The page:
Personally, I prefer that wallwarts & the like are plugged into extension leads!

I've never seen a wallwart which incorporates any find of fuse in the 230V side. If they are plugged into 'fixed' socket outlet then the next protective device tends to be the 32A MCB upstream.... If they are plugged into a 4-way then the protective device will be a 13A fuse or maybe lower.......
 27 February 2014 01:46 PM
User is offline View Users Profile Print this message



allaway

Posts: 101
Joined: 08 July 2007

Originally posted by: AdrianWint

Personally, I prefer that wallwarts & the like are plugged into extension leads!



I've never seen a wallwart which incorporates any find of fuse in the 230V side. If they are plugged into 'fixed' socket outlet then the next protective device tends to be the 32A MCB upstream.... If they are plugged into a 4-way then the protective device will be a 13A fuse or maybe lower.......


I love the term "Wallwart" - I have used it for years!

I have seen a few - probably 1% or less with an accessible fuse but a majority are missing them. Over the years I have taken a few failed ones apart and they can be split into three - thise without fuses, those with a normal wire fuse on the incoming circuit and those with a thermal/resettable fuse.

Unfortunately there is no way to know which are fused and which are not - so I too like to see them in a fused extension block albeit 13A.
 28 February 2014 08:48 PM
User is offline View Users Profile Print this message



weirdbeard

Posts: 1652
Joined: 26 September 2011

Originally posted by: AdrianWint

Personally, I prefer that wallwarts & the like are plugged into extension leads!



I've never seen a wallwart which incorporates any find of fuse in the 230V side. If they are plugged into 'fixed' socket outlet then the next protective device tends to be the 32A MCB upstream.... If they are plugged into a 4-way then the protective device will be a 13A fuse or maybe lower.......


Although the numbers seem right on paper in reality the 32A mcb will go possibly aswell, if not rather than the 13A fuse!
 28 February 2014 10:15 PM
User is offline View Users Profile Print this message


Avatar for stateit.
stateit

Posts: 2227
Joined: 15 April 2005

They are only acceptable when I use them.

The above stands true for myself, and every one else it seems.

For commercial users I ask (write) that all such leads are inspected regularly (there's usually some monthly meeting that this can be fitted into) and a tickbox checked against any signs of scorching, frayed leads, other damage.

In my mind (rightly or wrongly) that mitigates me against any untoward lingering problems and keeps them aware of the issues.

-------------------------
S George
http://www.sg-electrical.com
 28 February 2014 10:33 PM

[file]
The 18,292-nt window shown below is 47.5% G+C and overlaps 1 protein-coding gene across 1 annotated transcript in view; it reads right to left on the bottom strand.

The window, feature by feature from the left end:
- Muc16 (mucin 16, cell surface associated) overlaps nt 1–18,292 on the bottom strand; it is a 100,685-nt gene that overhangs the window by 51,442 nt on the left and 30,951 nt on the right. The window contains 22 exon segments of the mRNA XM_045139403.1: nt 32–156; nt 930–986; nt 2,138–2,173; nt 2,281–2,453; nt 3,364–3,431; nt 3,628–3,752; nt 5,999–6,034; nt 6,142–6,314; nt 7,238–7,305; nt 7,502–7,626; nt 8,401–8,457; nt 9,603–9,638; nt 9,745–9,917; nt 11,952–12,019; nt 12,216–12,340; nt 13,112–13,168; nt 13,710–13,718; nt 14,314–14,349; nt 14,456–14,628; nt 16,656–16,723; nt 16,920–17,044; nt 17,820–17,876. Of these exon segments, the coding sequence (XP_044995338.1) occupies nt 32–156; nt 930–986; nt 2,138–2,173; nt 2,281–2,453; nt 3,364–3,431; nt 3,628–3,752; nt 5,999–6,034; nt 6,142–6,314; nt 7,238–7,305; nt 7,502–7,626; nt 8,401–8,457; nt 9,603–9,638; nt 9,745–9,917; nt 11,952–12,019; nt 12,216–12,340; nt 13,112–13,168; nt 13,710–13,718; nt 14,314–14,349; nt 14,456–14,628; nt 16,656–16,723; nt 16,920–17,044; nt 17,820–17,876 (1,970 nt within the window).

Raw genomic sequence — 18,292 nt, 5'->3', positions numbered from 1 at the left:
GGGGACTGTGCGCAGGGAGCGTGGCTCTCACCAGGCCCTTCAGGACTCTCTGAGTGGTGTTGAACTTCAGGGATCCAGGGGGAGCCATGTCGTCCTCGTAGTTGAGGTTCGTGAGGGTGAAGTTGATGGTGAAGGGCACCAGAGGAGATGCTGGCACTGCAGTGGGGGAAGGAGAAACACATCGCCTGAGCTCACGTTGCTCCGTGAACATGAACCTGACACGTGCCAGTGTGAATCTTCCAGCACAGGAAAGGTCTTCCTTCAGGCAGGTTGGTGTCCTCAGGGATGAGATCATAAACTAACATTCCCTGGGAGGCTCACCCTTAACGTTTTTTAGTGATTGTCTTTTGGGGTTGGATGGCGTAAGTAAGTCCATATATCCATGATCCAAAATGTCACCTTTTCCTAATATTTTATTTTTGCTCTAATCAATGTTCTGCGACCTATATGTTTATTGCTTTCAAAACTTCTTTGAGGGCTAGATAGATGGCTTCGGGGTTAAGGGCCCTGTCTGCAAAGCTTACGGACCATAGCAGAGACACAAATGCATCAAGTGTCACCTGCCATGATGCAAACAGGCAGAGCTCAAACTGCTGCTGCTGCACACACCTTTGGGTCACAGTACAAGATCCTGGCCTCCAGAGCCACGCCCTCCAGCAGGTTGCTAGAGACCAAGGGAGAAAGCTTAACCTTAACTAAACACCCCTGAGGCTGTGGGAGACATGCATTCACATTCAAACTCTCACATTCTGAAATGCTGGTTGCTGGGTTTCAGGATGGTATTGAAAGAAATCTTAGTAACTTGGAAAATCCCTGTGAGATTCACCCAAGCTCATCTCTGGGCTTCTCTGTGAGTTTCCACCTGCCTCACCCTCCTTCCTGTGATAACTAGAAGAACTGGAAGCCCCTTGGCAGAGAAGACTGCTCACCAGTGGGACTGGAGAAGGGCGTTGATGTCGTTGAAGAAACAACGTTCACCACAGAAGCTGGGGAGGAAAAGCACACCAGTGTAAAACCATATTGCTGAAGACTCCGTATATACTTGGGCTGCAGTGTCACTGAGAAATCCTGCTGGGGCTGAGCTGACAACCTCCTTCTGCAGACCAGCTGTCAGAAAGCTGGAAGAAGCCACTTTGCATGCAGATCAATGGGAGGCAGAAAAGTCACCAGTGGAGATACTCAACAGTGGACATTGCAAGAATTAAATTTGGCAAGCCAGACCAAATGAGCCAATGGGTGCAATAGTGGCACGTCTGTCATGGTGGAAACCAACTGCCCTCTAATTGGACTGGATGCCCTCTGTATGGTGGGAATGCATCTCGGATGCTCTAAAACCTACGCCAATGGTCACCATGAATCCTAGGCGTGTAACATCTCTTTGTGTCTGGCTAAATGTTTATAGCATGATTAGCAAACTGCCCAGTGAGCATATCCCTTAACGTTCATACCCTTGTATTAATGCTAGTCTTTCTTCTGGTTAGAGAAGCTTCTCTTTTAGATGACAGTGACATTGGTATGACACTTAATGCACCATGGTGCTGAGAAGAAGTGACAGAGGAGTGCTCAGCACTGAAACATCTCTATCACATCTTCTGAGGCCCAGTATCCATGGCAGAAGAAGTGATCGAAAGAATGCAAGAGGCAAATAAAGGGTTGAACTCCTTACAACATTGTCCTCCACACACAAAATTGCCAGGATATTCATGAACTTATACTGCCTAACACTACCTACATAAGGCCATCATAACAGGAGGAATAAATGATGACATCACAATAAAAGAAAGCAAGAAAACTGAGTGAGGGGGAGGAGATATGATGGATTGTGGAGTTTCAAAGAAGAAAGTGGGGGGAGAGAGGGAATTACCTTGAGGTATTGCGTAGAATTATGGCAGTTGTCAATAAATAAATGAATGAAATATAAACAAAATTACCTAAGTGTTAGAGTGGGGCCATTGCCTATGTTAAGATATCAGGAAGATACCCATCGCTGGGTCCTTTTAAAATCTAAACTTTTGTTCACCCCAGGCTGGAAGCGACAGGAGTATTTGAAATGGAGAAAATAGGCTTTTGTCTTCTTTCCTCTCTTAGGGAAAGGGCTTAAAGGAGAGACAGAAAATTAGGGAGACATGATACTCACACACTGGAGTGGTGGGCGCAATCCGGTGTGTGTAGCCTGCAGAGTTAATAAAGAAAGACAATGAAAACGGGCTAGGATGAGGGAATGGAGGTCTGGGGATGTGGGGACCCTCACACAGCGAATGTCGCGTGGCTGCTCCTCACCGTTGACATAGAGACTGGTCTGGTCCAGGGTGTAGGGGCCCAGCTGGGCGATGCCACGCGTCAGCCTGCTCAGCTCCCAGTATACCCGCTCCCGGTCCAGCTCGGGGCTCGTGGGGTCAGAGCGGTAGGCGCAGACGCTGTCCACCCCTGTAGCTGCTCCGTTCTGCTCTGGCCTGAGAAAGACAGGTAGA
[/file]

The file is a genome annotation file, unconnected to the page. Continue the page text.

User is offline View Users Profile Print this message



peteTLM

Posts: 3231
Joined: 31 March 2005

There is a big difference between a 'power bar' made by say olsen, and a cheap 4 gang extention lead from the nearest shed.

IT cabinets and good quality desks often have items from the upper end of the market, and not such a flimsy approach. More of a flexible solution to items that might be moved slightly and require a flexible interconnection, or a user friendly method of installation .

I dont see any problem with low power items, especially where its impractical to provide multiple sockets provided by fixed building wiring, just to provide a few plug in psu;s.

-------------------------
----------------------------------------
Lack of planning on your part doesn't make it an emergency on mine....

Every man has to know his limitations- Dirty Harry
 28 February 2014 11:36 PM
User is offline View Users Profile Print this message



AdrianWint

Posts: 270
Joined: 25 May 2006

Originally posted by: weirdbeard

Originally posted by: AdrianWint



Personally, I prefer that wallwarts & the like are plugged into extension leads!







I've never seen a wallwart which incorporates any find of fuse in the 230V side. If they are plugged into 'fixed' socket outlet then the next protective device tends to be the 32A MCB upstream.... If they are plugged into a 4-way then the protective device will be a 13A fuse or maybe lower.......




Although the numbers seem right on paper in reality the 32A mcb will go possibly aswell, if not rather than the 13A fuse!


Indeed, the discrimination isn't guaranteed but it still gives me a nice warm feeling. The 4ways at home which run the coms cabinet (router, cable modem, NAS box etc) running unattended 24/7 all have 2A fuses in them :-)
 01 March 2014 11:49 AM
User is offline View Users Profile Print this message


Avatar for dickllewellyn.
dickllewellyn

Posts: 1222
Joined: 19 March 2010

I have two 4 gang bars behind my TV, both with 10amp fuses from the factory (I just checked!) and cost less that a fiver each. These are both plugged into a mostly unwound 8 meter 2 gang reel which runs along the skirting to the nearest socket across the room and behind the sofa. In my defence, the reel does have a thermal cutout, and I am below the fully wound rating, but I would still chastise my customers for doing such a thing!

-------------------------
Regards
Richard (Dick)

"Insert words of wisdom and/or witty pun here"
Statistics

See Also:



FuseTalk Standard Edition v3.2 - © 1999-2014 FuseTalk Inc. All rights reserved.